Interpretations: Our study demonstrates the effectiveness of PCV10 against IPD in a country in the Asia-Pacific of which there is a paucity of data.

Funding: This study was support by the Department of Foreign Affairs and Trade of the Australian Government and Fiji Health Sector Support Program (FHSSP). FHSSP is implemented by Abt JTA on behalf of the Australian Government.
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http://dx.doi.org/10.1016/j.lanwpc.2021.100352DOI Listing
http://www.ncbi.nlm.nih.gov/pmc/articles/PMC8741523PMC
March 2022

Can early measles vaccination control both measles and respiratory syncytial virus infections?

Lancet Glob Health 2022 Feb 22;10(2):e288-e292. Epub 2021 Dec 22.

New Vaccines Group, Murdoch Children's Research Institute, Melbourne, VIC, Australia; Department of Paediatrics, The University of Melbourne, Melbourne, VIC, Australia; Department of Infectious Disease Epidemiology, London School of Hygiene & Tropical Medicine, London, UK.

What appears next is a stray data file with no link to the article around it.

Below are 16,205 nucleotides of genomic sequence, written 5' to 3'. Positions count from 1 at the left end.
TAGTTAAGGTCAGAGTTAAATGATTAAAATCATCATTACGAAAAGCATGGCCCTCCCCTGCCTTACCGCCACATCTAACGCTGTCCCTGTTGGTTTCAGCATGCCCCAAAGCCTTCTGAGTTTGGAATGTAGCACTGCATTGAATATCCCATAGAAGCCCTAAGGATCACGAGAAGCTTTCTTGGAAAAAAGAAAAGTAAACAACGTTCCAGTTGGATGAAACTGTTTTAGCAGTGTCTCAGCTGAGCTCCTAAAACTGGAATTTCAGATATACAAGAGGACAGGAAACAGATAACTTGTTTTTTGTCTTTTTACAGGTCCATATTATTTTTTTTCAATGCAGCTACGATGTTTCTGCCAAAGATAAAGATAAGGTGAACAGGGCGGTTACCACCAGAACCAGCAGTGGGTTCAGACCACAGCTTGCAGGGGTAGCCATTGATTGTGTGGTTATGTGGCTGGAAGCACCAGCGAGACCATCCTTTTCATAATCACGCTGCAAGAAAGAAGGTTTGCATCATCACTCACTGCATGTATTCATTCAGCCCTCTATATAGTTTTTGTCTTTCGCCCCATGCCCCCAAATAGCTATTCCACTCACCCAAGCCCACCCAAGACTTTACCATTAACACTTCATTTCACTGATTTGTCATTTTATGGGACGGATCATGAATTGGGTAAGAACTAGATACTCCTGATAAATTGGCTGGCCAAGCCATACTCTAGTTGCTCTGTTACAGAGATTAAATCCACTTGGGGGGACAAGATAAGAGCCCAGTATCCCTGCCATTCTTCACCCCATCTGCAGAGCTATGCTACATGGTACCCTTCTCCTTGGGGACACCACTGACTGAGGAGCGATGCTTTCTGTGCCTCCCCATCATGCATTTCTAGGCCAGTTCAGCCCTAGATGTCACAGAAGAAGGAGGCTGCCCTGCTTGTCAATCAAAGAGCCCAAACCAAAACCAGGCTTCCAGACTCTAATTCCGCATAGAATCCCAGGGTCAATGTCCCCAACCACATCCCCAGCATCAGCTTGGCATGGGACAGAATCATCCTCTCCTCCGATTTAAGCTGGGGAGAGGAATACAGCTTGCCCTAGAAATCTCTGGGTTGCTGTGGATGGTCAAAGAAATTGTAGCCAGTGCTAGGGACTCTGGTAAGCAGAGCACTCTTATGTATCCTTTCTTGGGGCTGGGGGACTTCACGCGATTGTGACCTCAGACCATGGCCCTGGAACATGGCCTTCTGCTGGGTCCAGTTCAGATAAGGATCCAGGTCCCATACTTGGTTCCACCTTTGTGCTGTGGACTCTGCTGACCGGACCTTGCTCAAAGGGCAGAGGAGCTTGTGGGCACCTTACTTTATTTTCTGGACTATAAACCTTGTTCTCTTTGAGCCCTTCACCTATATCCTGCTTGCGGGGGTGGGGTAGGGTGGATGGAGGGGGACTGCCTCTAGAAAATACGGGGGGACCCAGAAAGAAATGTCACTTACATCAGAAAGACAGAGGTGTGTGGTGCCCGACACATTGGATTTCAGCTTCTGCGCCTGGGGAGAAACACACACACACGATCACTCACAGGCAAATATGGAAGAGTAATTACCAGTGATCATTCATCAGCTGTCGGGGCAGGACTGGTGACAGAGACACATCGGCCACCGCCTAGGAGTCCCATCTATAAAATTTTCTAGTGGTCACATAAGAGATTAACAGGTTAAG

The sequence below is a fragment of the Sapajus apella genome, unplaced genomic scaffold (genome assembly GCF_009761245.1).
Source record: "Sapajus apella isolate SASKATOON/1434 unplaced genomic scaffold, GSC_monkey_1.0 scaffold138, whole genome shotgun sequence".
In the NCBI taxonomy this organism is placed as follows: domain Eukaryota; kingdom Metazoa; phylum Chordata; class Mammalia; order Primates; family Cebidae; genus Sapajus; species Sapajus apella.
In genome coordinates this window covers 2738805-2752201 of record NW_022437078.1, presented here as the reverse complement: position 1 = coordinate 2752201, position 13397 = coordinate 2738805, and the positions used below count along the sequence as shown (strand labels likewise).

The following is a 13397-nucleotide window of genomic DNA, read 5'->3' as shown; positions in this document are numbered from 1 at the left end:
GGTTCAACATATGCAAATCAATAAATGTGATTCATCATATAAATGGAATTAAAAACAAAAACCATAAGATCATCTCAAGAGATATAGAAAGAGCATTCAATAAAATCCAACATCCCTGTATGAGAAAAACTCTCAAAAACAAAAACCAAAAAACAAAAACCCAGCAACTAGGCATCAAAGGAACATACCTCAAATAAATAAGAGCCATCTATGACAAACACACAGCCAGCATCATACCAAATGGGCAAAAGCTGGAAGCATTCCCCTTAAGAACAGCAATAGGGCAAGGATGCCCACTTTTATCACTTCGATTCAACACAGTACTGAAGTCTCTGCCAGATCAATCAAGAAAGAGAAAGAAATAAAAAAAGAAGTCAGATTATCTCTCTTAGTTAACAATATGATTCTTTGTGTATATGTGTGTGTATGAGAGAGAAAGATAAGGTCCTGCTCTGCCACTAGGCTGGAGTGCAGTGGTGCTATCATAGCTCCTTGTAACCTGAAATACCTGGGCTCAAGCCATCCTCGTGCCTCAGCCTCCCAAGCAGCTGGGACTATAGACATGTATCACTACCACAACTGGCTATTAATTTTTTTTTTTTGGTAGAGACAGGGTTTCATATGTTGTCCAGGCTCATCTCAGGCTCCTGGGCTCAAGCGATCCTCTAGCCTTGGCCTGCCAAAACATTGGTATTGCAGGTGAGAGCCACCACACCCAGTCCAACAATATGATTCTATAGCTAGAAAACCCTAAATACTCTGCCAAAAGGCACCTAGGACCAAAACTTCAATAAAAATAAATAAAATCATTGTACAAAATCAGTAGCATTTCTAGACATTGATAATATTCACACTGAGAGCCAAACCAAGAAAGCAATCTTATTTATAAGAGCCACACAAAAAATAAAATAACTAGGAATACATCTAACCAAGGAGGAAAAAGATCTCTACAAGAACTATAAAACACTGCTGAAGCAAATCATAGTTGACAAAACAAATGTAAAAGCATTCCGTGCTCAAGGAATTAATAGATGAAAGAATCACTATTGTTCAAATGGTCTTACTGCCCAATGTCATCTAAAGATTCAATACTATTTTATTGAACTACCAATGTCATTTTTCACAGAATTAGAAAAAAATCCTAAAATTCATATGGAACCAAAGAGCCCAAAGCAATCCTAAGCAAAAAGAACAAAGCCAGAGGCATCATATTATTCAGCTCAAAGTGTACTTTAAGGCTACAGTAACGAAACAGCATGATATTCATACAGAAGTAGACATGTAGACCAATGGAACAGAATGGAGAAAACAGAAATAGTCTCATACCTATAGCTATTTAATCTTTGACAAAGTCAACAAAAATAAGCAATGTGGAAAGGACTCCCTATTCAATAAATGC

Measles virus and respiratory syncytial virus (RSV) are two important global health pathogens causing substantial morbidity and mortality worldwide. The current measles vaccination schedule has the first dose given at 9-12 months of age and the second dose given at 15-18 months of age. Measles outbreaks have been associated with an increase in severe RSV infections in children younger than 6 months, probably as a result of measles-induced immunosuppression. A resurgence in measles cases was already occurring before the COVID-19 pandemic, which has affected global immunisation programmes, resulting in millions of children, mostly in low-income and middle-income countries (LMICs), missing out on their measles vaccine. This will leave many children living in the most vulnerable of circumstances highly susceptible to measles and RSV infections when current COVID-19 public health control measures are lifted. This Viewpoint discusses these issues and highlights the need for urgent action to address this looming crisis. The use of early measles vaccination at 4 months of age could be an effective strategy to prevent severe morbidity and death from both measles and RSV infections in many LMICs.